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Old 03-04-2011, 10:01 AM   #1
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Default Better Place gets slammed in new report

FORTUNE -- Remember Shai Agassi? He's the high-profile founder of Better Place who is trying to market a breakthrough technology for recharging electric vehicles.

Agassi has been energetically lining up venture capital investors and estimates he's raised $700 million so far. He's also signed up big name partners like General Electric (GE, Fortune 500) and France's Renault and struck deals with the governments of Israel, Denmark, and Australia to launch his venture. He's gotten ranked as one of Foreign Policy's 100 most influential global thinkers, as well as a guest spot on the Charlie Rose show.

At the center of Agassi's business is a plan to build battery-swapping stations where drivers can bring their electric vehicles when they need to recharge. Instead of plugging in, they would merely swap their depleted batteries for fully-charged ones.

It is a hugely ambitious plan, requiring investments not only in the charging stations but also in an inventory of batteries. Integral to the plan is a fleet of cars that have been specially engineered for swapping.
Daring in concept, the question about Agassi and Better Place has always been "do the numbers work"? A new study by the British consultancy Trend Tracker, first reported by the Detroit News, says they don't add up.

First off, Trend Tracker, which specializes in auto research, expects very slow adoption of electric vehicles. "Battery-only vehicles are too expensive and provide an unacceptably short range ... The economics of battery car use, with their limited life and high cost, will only appeal to rich, early adopters."

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The report goes on to argue that Better Place's scheme requires an uneconomically high inventory of batteries. Since one battery has to be recharged overnight while another is in use, it reduces the battery utilization rate to 50%. As more EV brands come on the market with different battery configurations, even more inventory will be required.
To be sure, Better Place's automated swapping equipment is currently designed for a single vehicle, the Renault Fluence, but Agassi says different configurations won't be a problem, because Better Place will own the batteries. He adds that his controlled quick charge system means only 12-15 batteries need to be held as replacements at any time.

Trend Tracker wonders whether three minutes per vehicle would be enough time to swap batteries, as Agassi claims. Better Place has tested its swap technology with four taxis in Tokyo and says it can exchange one pack for another in 59 seconds, though the entire process takes three minutes. Agassi plans a more extensive test in San Francisco with 60 taxis a year from now.

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The cost of the Better Place equipment creates another hurdle to profitability, according to the report's authors. They estimate that equipment required for each battery swap station is likely to cost around $1 million. Add to that the expense of roadside real estate for the stations, and it "may raise initial investment requirements to a level that affordable battery rentals may not be capable of recovering."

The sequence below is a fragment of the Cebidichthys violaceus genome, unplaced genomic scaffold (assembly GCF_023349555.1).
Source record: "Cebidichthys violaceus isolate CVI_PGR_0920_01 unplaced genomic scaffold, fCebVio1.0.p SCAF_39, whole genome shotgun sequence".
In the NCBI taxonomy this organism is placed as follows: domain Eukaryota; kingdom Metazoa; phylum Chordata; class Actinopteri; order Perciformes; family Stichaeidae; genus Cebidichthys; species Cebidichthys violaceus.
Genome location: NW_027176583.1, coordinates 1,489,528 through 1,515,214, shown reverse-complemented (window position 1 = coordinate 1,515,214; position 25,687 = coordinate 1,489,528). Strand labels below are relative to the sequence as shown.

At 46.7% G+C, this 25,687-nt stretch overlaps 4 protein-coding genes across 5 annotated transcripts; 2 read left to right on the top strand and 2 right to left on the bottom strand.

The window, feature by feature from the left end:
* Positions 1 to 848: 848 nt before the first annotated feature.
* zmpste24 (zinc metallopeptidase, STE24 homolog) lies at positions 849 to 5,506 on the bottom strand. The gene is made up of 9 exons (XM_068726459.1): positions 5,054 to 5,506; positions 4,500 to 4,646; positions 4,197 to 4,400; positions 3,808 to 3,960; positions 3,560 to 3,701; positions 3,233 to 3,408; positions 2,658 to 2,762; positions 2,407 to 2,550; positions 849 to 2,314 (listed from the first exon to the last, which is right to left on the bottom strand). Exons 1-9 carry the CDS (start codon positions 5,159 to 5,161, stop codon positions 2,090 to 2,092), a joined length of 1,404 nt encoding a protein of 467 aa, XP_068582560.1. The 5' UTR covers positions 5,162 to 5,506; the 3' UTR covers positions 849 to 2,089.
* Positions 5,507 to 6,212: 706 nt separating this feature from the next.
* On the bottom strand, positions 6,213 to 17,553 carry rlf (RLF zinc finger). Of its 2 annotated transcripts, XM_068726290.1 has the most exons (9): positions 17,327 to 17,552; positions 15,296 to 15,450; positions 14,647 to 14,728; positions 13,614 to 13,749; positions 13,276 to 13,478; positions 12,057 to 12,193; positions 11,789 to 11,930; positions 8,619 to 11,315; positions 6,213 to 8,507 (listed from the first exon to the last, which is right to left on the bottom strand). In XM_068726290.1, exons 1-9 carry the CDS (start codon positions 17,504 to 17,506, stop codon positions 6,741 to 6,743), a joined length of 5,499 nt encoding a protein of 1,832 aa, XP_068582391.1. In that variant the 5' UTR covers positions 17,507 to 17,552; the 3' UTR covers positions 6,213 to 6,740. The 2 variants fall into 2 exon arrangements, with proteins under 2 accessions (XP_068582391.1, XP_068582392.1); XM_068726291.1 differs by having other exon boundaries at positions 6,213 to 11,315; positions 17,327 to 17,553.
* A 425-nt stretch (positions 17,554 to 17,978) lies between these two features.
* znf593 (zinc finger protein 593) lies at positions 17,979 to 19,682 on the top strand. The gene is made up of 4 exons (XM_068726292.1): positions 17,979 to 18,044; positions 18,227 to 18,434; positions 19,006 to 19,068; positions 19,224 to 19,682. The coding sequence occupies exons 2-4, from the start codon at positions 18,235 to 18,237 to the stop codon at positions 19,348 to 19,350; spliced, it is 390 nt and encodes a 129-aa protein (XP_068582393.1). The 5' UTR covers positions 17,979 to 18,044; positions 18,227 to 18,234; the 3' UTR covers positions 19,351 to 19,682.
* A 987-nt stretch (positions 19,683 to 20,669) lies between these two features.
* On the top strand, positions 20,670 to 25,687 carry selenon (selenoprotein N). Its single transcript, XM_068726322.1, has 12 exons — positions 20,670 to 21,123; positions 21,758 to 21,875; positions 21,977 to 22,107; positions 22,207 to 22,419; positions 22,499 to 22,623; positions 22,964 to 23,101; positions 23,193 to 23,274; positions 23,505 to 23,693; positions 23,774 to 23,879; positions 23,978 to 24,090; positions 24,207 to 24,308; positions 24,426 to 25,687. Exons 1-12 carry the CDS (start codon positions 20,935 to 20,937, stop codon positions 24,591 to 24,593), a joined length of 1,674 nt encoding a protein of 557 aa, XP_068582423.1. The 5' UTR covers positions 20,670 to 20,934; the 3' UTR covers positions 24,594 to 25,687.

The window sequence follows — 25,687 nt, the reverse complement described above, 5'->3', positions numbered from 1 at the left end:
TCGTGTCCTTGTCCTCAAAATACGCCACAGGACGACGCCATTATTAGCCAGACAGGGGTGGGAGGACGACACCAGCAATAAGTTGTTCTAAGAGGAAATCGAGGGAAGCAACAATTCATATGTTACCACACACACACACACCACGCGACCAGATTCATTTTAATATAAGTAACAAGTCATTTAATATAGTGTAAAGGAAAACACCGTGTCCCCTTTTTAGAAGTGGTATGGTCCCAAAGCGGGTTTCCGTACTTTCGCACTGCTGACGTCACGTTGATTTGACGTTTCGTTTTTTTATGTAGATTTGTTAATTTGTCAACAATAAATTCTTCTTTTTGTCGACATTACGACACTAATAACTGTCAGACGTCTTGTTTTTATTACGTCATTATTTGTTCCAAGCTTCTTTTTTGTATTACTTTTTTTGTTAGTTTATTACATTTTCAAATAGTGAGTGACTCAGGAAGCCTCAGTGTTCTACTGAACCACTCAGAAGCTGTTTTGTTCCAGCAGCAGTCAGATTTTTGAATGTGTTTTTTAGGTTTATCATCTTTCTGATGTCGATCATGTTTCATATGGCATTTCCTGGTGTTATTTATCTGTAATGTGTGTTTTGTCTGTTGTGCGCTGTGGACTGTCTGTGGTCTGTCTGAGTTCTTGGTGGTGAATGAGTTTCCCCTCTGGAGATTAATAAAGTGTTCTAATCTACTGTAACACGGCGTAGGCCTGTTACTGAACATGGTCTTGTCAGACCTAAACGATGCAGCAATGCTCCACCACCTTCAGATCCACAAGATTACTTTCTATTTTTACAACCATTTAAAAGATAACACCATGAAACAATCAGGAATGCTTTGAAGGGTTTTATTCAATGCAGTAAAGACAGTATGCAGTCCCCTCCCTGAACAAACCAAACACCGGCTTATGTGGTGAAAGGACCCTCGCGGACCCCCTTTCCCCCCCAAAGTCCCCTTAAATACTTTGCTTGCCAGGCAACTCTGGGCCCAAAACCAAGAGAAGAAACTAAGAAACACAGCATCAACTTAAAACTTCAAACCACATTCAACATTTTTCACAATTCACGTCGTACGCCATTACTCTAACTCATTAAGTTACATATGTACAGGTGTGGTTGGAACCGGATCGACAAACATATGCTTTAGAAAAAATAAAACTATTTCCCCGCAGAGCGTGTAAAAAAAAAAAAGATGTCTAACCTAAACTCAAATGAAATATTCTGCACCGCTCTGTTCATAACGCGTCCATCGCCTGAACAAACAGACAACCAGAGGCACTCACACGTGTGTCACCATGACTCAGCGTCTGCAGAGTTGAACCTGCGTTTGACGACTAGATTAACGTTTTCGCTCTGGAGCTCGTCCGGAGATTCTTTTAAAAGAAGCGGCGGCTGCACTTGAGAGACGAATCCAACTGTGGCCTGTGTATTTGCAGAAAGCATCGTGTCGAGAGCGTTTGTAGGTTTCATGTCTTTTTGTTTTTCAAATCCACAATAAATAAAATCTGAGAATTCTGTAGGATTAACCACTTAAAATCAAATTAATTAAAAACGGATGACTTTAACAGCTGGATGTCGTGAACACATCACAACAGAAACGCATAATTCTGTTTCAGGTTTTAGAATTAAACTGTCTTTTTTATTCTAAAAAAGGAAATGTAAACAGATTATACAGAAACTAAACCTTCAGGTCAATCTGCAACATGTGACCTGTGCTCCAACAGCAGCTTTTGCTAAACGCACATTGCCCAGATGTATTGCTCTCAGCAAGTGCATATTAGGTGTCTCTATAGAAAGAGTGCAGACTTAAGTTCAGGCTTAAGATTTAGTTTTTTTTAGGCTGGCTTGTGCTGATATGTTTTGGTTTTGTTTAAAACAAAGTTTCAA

Then there's the additional risk of accelerated obsolescence in a fast-moving industry. "Such an elaborate system for servicing an immature technology is at particular risk of premature obsolescence," it said.
So don't look for a big payoff anytime soon, according to the report. "The risk for Better Place's investors remains apparently high; not only does it depend, to date, on just two allied manufacturers providing sufficient numbers of EVs compatible with its battery swap technology to support the requisite demand, but in many jurisdictions, the monopoly supply of such EV 'refueling' facilities may be rejected for legal reasons. The notion that battery exchange could actually supply enough customers profitably is questionable."

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In fact, the initial momentum behind Better Place seems to be slowing. By now, according to press reports, Agassi expected to have five or ten more countries signed up, but only one, Australia, has joined him in the last three years. A pilot project is just getting under way in Hawaii. And Renault remains the only major automaker that has plans for a battery-swappable car. Nissan is merely a battery supplier. Agassi says he is working with China's Chery to develop a switchable prototype and is in discussions with others.

If Better Place fails to live up to the ambition of its promoters, some people are going to be embarrassed. In April 2008, Deutsche Bank analysts concluded that the company's approach could be a "paradigm shift" that causes "massive disruption" to the auto industry, and which has "the potential to eliminate the gasoline engine altogether."

Not in our lifetime, according to Trend Tracker. It figures that EVs are likely to remain very much more expensive and far less useful than their present-day conventional counterparts in the medium term.